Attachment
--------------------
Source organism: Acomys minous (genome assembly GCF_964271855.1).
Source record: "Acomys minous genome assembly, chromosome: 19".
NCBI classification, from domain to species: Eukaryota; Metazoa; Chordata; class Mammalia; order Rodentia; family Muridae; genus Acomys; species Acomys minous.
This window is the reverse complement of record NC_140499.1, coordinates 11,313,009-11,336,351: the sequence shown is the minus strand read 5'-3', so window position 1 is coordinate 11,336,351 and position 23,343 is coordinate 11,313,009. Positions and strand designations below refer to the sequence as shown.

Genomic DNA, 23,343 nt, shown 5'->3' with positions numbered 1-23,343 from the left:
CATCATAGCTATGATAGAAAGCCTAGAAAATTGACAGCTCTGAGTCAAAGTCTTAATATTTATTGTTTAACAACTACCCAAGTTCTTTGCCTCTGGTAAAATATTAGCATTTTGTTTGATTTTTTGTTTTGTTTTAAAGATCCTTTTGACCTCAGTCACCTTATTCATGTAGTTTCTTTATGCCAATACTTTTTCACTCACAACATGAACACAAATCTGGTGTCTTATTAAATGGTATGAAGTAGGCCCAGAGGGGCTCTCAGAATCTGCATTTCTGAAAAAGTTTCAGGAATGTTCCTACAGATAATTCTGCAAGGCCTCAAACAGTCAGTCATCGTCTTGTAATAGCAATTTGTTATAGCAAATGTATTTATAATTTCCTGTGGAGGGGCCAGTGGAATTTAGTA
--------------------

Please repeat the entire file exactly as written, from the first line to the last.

Source organism: Acomys minous (genome assembly GCF_964271855.1).
Source record: "Acomys minous genome assembly, chromosome: 19".
NCBI classification, from domain to species: Eukaryota; Metazoa; Chordata; class Mammalia; order Rodentia; family Muridae; genus Acomys; species Acomys minous.
This window is the reverse complement of record NC_140499.1, coordinates 11,313,009-11,336,351: the sequence shown is the minus strand read 5'-3', so window position 1 is coordinate 11,336,351 and position 23,343 is coordinate 11,313,009. Positions and strand designations below refer to the sequence as shown.

Genomic DNA, 23,343 nt, shown 5'->3' with positions numbered 1-23,343 from the left:
CATCATAGCTATGATAGAAAGCCTAGAAAATTGACAGCTCTGAGTCAAAGTCTTAATATTTATTGTTTAACAACTACCCAAGTTCTTTGCCTCTGGTAAAATATTAGCATTTTGTTTGATTTTTTGTTTTGTTTTAAAGATCCTTTTGACCTCAGTCACCTTATTCATGTAGTTTCTTTATGCCAATACTTTTTCACTCACAACATGAACACAAATCTGGTGTCTTATTAAATGGTATGAAGTAGGCCCAGAGGGGCTCTCAGAATCTGCATTTCTGAAAAAGTTTCAGGAATGTTCCTACAGATAATTCTGCAAGGCCTCAAACAGTCAGTCATCGTCTTGTAATAGCAATTTGTTATAGCAAATGTATTTATAATTTCCTGTGGAGGGGCCAGTGGAATTTAGTA